Tuesday, 27 May 2008

The Clunking Fist Goes Virtual

"The Brain" is wobbling. As a champion, throughout the Blair years, of Gordon Brown and his more cerebral approach, his recent fall from grace has been uncomfortable to watch. Once public opinion turns, it's like watching a stunted, anaemic child being ripped apart by a pack of schoolyard bullies.

What really disturbed me though, was Brown's response to the disastrous local elections: the pledge, like that of a beleaguered football manager, that he would "work harder". Brown has, according to observers, raised his already Hurculean workload to truly Stakhanovite proportions. He is reputedly getting by on a spirit-withering, Thatcher-esque four hours of sleep per night.

This desire for hard-graft, for "getting stuck in", is coupled with an obsessive desire to consult the public. Brown recently claimed that Labour's problem was that it hadn't been listening hard enough, and Downing Street advisers clearly agree, having decided that the way to combat Labour's calamitous showing in the local elections is to slingshot the PM into cyberspace, where he will be able to "engage" with those elusive young voters on YouTube:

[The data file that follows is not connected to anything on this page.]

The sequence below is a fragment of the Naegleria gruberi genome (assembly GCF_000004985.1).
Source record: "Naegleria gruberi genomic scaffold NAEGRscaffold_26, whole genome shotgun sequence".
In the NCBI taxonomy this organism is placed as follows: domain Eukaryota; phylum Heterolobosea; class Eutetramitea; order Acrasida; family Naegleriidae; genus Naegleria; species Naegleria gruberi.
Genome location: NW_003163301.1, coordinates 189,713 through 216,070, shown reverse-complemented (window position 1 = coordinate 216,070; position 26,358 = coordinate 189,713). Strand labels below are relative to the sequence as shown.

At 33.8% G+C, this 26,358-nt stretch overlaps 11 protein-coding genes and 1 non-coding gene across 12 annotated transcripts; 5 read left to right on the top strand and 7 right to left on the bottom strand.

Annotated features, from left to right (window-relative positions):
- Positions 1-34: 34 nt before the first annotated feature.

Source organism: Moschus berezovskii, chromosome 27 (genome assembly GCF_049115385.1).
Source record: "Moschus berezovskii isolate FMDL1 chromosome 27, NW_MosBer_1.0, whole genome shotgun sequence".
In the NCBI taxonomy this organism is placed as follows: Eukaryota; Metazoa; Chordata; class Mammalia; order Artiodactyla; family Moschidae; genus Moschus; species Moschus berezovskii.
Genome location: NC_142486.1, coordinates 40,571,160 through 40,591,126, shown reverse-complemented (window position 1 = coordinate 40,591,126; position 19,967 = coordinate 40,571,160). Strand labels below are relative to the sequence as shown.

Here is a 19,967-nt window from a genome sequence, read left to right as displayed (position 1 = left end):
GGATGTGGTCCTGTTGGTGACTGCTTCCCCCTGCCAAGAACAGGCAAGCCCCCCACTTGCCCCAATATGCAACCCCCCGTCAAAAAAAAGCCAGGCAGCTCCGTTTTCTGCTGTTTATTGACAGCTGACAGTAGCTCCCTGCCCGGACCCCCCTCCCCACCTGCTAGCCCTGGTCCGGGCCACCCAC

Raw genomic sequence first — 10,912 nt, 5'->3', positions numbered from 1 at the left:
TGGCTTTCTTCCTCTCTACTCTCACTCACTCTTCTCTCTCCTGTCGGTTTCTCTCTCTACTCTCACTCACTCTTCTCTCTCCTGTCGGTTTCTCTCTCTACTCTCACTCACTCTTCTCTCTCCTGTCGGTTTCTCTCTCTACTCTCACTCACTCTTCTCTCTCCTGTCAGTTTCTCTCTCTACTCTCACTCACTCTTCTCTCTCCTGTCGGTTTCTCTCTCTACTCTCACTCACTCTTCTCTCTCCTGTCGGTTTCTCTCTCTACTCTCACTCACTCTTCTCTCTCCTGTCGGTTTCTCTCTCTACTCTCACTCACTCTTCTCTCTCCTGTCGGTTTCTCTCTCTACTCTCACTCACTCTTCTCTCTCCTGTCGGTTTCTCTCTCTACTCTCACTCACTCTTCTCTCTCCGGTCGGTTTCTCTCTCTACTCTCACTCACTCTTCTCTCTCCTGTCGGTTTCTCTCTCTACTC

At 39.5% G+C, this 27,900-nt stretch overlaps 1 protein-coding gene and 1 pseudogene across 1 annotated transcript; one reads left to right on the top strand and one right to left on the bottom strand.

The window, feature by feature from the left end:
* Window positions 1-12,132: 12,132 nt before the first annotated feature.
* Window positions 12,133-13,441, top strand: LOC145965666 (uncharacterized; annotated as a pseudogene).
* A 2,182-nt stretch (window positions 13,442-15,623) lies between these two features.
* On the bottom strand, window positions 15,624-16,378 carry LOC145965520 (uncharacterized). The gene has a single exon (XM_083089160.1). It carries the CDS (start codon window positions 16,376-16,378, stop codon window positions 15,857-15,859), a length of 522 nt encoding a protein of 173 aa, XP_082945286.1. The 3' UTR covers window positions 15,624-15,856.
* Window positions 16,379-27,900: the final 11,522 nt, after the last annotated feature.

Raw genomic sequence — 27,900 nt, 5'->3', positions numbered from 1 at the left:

Gordon Brown recognises that Labour is unwell, but his diagnosis is wrong-headed. If all Brown's "hard work" and engagement with the public is to pay any dividends though, he has to accept that merely refining policy is not enough. He refuses to be drawn into "the politics of personality", but he must accept that Prime Minister is a talismanic position, a figurehead. In The Political Brain: How People Vote and How to Change Their Minds: The Role of Emotion in Deciding the Fate of the Nation, Drew Westen writes persuasively about the preponderent role played by emotion in politics. Both Al Gore and John Kerry lost out to Dubya, Westen claims, because they harped on about policy, fixated by the minor details, whilst Bush made broad-ranging emotional appeals to his audience.

The thing that excited the nation about the New Labour project in the first place was not policy details, it was the emotional charge of it's "narrative" - Britain as a young country, on the cusp of a new dawn, ready to do away with stale grey men in grey suits and embrace the new millennium.

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